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U.S. Risk and Earthquake Insurance

A basic homeowner’s insurance policy in the U.S. does not cover earthquake related loss or damage. Although 90% of the country's population lives in seismically active areas, only a fraction are covered by earthquake insurance. Even in California, the majority of the state’s homeowners opt out. A common perception is that earthquake insurance costs too much and offers little coverage. But the problem of earthquake risk is national: 38 other states face substantial earthquake hazards, including 46 million people in metropolitan areas

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Tajikistan, Mudbrick Homes and Earthquake Insurance

Thousands of people in the Vanch region of Tajikistan are homeless in the wake of Saturday’s magnitude 5.3 earthquake. The quake caused massive damage, even though its size is considered “moderate.” Major damage and/or outright collapse of roughly 1,050 mudbrick homes in the wake of the quake have left 20,000 people without shelter. Two schools and a clinic were also destroyed, and electricity supplies and communications were cut off by the quake. The quake came as the Central Asian nation is approaching its coldest time of the year, with temperatures going down to -20 degrees Celsius.

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Public Health and Earthquakes

More than a million earthquakes worldwide occur each year. That’s about two earthquakes a minute. More than 900 of those are potentially damaging (magnitude 5 or greater) earthquakes. With OpenHazards.com tools, you can learn more about where those damaging earthquakes are likely to strike, and make decisions about whether and how to prepare.

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Disaster Planning and Data

Data collection, storage and retrieval are vital functions of any modern business, large or small. In the United States, 99% of roughly 29.6 million businesses are small firms (fewer than 500 employees). We would expect that most of the country’s 18,000 large corporations to have hardened data facilities with bullet-proof business continuity plans – and given the high level of reliance on data integrity, that small businesses would follow suit. But that’s not necessarily the case. For example, Symantec recently published the

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Taiwan Earthquake Update

Here's our first update on the December 19, 2009 Taiwan earthquake: OpenHazards Group, Inc. has translated reports from the China Times, which features excerpts from other Chinese newspapers.

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OpenHazards Accurately Predicted Today's Earthquake in Taiwan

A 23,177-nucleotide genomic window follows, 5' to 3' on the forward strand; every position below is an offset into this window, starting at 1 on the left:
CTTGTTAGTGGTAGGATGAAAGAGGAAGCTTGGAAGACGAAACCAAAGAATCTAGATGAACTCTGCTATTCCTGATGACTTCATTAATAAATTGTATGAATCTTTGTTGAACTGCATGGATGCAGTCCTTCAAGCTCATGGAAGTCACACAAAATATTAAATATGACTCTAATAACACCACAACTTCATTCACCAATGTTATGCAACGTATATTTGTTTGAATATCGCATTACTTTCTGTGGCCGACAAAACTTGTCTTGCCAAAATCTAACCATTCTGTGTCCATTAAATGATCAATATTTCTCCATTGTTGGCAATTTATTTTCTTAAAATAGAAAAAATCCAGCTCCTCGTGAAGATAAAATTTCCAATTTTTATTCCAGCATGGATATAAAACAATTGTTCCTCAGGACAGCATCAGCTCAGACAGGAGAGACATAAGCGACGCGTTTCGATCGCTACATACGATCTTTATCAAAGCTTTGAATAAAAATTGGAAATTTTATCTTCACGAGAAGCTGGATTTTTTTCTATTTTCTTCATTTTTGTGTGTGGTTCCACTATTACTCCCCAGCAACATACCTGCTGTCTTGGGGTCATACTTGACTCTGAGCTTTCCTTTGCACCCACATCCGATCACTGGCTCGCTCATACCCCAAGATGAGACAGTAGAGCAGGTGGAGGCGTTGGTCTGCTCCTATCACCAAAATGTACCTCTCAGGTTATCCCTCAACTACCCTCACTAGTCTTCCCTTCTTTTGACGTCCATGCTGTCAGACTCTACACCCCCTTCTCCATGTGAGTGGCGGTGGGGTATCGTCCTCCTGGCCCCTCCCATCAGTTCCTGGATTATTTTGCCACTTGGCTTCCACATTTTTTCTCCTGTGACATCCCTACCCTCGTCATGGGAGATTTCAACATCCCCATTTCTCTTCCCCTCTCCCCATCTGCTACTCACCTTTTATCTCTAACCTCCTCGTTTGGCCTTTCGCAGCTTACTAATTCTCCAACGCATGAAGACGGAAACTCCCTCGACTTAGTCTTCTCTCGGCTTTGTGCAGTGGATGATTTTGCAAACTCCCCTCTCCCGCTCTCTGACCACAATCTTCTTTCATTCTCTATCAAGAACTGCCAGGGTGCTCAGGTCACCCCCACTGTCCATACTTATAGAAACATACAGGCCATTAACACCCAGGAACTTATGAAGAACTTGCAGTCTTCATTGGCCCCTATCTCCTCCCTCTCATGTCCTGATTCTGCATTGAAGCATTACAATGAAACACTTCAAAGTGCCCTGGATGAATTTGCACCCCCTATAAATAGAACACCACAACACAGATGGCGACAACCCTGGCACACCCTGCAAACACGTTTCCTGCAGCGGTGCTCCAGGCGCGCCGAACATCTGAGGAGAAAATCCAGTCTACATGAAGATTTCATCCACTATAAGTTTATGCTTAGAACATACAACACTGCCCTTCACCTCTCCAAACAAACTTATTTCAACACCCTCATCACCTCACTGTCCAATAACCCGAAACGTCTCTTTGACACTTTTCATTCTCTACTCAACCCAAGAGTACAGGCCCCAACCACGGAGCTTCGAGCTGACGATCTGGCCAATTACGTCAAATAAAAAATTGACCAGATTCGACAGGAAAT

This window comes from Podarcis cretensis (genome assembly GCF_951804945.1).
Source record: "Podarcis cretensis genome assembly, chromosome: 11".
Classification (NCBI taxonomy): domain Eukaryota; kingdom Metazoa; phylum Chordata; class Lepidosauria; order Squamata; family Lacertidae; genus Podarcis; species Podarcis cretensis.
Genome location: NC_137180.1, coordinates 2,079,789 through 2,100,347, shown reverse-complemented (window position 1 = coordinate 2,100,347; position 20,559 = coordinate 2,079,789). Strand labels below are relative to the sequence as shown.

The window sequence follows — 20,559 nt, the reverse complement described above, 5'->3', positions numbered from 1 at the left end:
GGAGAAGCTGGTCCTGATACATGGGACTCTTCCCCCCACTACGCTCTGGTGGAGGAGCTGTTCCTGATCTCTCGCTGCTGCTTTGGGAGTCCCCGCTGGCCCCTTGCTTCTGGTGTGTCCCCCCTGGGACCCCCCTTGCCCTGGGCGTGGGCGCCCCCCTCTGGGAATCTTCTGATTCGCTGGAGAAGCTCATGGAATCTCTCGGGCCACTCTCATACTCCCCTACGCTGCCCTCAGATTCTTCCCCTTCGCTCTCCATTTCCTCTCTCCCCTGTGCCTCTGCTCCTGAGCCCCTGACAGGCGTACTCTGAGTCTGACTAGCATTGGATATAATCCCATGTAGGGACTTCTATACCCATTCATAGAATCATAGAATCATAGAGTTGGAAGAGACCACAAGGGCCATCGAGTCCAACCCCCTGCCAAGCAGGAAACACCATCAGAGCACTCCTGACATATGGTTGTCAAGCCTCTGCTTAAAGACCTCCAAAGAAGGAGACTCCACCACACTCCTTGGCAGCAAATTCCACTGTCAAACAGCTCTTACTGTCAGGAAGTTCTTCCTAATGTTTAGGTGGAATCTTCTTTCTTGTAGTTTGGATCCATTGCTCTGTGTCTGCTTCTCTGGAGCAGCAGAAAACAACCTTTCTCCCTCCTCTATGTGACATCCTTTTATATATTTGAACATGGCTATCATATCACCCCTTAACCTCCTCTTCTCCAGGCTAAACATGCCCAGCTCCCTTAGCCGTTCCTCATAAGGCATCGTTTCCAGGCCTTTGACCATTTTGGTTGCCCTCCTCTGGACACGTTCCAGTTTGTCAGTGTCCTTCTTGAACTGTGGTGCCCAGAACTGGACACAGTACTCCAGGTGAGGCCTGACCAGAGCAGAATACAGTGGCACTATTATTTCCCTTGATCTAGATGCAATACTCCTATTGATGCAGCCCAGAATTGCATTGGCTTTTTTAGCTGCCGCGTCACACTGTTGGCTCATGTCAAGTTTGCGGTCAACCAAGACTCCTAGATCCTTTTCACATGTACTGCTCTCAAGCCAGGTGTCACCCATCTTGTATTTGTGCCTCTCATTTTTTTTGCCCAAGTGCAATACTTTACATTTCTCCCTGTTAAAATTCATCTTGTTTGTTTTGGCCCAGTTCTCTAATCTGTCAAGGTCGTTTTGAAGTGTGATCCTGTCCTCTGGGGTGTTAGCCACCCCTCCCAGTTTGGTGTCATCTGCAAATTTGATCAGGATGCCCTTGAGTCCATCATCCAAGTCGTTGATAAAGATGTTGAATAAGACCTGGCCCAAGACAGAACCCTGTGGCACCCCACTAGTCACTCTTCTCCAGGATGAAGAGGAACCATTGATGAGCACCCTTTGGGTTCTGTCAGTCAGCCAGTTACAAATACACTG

The Open Hazards Group accurately predicted the damaging earthquake that struck Taiwan Saturday evening at 9:02 pm. A screen shot of the forecast shows the openhazards.com forecast details. The contour plot shows earthquake probability and the blue marker depicts the epicenter of the actual quake.  The forecast was posted to our website before the earthquake occurred.  An aftershock forecast will be available on our website after midnight California time when our site updates worldwide forecasting.

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Geophysical Connections

The annual meeting of the American Geophysical Union in San Francisco has been a part of my life for over 35 years.  Held annually in December, the AGU meeting has grown from a small group of several hundred scientists to a gathering of over 14,000 in that span of time. 

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Space Frame

What do most modern motorcycles, cars, highway signs, some tall buildings, domed arenas and modernist style industrial and commercial buildings have in common? The space frame: a lightweight, rigid frame made of interlocking bars or rods (struts). Arranged in a geometric pattern, the struts in a space frame building provide stability, strength and resistance to rotation or movement due to external forces such as strong wind or ground motion.

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URM Bearing Wall

An unreinforced masonry (URM) bearing wall is a URM wall that provides vertical support for the floor or roof of a structure. URM buildings are not strengthened (reinforced) with embedded steel bars, which makes them extremely hazardous in seismically active regions. Materials used in these kinds of buildings are generally unreinforced adobe, clay, concrete or concrete block, brick, or rubble. These buildings are popular all over the world, even though they tend to collapse in strong earthquakes.

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Bearing Shear Wall

A bearing shear wall is another term used by structural engineers and builders to describe a type of wall, or actually a wall system designed to provide strength to a building by transferring stress to the foundation.

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